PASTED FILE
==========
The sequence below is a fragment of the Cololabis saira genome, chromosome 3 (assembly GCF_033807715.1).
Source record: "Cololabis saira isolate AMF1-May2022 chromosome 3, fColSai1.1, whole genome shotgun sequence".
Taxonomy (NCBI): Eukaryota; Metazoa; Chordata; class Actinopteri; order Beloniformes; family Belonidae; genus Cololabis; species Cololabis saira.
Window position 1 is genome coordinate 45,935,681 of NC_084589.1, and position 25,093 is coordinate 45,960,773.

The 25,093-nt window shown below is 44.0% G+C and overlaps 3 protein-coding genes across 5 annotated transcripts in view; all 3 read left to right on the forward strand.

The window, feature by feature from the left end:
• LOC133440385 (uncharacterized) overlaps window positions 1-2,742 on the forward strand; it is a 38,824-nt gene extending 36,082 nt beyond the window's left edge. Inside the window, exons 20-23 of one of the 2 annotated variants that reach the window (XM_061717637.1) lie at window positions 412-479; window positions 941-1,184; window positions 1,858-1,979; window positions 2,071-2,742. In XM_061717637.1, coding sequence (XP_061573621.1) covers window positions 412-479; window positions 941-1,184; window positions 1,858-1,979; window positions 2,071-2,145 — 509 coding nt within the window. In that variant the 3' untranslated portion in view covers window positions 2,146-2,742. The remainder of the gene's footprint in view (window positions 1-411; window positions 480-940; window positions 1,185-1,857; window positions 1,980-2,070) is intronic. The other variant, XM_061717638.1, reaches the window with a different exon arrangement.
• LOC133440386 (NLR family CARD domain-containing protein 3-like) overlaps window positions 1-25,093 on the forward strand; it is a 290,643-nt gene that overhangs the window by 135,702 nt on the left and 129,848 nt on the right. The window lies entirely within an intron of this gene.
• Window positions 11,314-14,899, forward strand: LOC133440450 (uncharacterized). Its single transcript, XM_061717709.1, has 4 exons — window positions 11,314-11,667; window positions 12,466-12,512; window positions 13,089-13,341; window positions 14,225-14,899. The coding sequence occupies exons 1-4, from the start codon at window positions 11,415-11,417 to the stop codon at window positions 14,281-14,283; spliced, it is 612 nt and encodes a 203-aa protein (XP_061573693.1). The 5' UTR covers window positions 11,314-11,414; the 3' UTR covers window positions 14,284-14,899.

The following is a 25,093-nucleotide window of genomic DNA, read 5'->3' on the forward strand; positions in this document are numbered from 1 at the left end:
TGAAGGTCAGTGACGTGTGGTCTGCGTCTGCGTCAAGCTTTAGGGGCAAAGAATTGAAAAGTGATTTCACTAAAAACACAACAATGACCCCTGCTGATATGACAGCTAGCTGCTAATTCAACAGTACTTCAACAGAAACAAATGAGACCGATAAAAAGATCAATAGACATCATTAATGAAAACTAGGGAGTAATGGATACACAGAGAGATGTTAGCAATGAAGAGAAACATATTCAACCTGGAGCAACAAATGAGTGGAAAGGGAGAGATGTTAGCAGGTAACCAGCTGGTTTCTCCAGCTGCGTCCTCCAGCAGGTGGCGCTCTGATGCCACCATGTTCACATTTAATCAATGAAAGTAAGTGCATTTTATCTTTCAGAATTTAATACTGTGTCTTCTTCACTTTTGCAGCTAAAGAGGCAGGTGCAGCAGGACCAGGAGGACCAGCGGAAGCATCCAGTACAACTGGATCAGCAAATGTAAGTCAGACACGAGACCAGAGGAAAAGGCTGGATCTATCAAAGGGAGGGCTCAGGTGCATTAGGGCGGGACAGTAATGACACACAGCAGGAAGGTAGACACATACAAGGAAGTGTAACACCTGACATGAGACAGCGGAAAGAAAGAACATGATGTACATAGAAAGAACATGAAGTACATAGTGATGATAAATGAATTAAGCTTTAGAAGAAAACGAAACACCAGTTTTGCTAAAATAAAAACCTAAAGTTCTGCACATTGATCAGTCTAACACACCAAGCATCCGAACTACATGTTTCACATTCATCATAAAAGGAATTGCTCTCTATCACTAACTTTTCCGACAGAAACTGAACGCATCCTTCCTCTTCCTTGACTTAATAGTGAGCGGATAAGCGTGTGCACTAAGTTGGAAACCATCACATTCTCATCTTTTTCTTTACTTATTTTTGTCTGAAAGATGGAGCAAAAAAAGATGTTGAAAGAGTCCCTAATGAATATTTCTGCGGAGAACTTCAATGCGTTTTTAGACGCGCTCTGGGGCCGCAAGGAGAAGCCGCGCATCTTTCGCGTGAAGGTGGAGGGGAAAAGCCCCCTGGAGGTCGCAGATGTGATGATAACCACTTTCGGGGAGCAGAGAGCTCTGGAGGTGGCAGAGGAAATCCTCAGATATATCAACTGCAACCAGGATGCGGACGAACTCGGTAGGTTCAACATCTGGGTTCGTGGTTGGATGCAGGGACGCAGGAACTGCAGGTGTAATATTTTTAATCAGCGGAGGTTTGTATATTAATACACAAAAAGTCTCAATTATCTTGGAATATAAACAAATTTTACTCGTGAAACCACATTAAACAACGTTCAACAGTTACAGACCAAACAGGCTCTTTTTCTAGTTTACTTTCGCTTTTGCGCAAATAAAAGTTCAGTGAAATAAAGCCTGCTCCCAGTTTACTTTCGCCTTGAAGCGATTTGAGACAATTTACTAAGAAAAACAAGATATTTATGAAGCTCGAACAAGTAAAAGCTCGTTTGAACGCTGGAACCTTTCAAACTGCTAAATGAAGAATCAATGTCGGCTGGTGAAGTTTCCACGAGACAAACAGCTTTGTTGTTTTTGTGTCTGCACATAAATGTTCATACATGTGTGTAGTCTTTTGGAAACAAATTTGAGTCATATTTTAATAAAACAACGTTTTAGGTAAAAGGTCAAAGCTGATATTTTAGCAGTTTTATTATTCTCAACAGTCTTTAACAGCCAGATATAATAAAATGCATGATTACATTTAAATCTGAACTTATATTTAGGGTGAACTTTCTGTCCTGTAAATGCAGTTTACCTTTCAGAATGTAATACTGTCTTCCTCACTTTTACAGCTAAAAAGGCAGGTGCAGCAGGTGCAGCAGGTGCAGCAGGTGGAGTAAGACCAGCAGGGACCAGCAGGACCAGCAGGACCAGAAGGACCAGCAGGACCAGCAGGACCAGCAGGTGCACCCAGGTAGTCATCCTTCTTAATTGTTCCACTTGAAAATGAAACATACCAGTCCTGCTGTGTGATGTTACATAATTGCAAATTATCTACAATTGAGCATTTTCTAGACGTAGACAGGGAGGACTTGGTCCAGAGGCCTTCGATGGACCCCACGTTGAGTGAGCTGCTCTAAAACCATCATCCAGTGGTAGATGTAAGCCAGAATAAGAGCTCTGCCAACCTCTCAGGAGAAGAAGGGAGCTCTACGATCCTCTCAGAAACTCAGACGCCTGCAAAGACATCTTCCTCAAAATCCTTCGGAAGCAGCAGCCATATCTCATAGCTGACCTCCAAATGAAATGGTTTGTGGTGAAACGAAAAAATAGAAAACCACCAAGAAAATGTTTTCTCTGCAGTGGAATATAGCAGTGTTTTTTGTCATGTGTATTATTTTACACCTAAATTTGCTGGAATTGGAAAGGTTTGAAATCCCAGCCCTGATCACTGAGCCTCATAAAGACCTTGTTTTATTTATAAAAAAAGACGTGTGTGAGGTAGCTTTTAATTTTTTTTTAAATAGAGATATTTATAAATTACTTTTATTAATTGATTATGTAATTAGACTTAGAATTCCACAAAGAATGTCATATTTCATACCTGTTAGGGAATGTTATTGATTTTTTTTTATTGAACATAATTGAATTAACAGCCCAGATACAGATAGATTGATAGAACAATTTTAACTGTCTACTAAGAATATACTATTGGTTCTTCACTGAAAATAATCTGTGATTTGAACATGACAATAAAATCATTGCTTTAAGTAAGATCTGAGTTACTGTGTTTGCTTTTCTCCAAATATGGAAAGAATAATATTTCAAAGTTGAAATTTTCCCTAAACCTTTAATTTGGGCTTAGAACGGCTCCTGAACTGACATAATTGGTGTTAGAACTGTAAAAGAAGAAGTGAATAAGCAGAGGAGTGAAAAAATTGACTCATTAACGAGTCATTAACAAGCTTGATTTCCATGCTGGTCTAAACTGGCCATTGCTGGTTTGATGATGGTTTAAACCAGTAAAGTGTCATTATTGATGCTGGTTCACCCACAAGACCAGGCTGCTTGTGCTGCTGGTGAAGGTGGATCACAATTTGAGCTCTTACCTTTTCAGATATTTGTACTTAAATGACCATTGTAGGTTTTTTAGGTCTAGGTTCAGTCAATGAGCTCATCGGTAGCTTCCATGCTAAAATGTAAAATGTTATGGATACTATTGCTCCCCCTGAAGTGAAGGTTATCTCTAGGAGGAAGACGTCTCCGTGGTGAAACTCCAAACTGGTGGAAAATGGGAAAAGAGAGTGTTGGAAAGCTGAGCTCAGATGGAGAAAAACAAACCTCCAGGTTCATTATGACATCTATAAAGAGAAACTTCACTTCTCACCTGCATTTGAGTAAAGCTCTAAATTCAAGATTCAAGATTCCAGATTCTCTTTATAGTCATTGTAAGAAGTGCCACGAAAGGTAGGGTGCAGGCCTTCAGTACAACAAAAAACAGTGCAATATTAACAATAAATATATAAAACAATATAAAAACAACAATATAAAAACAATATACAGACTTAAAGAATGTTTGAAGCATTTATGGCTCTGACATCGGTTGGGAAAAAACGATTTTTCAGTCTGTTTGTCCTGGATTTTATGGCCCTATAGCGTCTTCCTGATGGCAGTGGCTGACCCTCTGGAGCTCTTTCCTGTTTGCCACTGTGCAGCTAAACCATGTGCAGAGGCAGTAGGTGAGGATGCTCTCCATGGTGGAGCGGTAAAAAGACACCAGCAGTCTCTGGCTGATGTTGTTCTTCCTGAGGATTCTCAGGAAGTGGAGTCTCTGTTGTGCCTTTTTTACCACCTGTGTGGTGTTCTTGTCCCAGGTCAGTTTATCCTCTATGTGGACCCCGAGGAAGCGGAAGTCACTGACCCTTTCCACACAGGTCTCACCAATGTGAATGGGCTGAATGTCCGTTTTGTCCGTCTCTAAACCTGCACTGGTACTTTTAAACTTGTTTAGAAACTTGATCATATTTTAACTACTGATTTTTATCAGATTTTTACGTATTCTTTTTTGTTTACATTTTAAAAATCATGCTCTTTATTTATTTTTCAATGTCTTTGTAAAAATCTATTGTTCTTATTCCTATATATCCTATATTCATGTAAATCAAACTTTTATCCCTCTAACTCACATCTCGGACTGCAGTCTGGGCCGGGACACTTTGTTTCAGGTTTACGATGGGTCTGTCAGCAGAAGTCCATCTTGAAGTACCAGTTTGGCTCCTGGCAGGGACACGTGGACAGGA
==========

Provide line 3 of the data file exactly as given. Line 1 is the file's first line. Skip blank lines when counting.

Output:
Taxonomy (NCBI): Eukaryota; Metazoa; Chordata; class Actinopteri; order Beloniformes; family Belonidae; genus Cololabis; species Cololabis saira.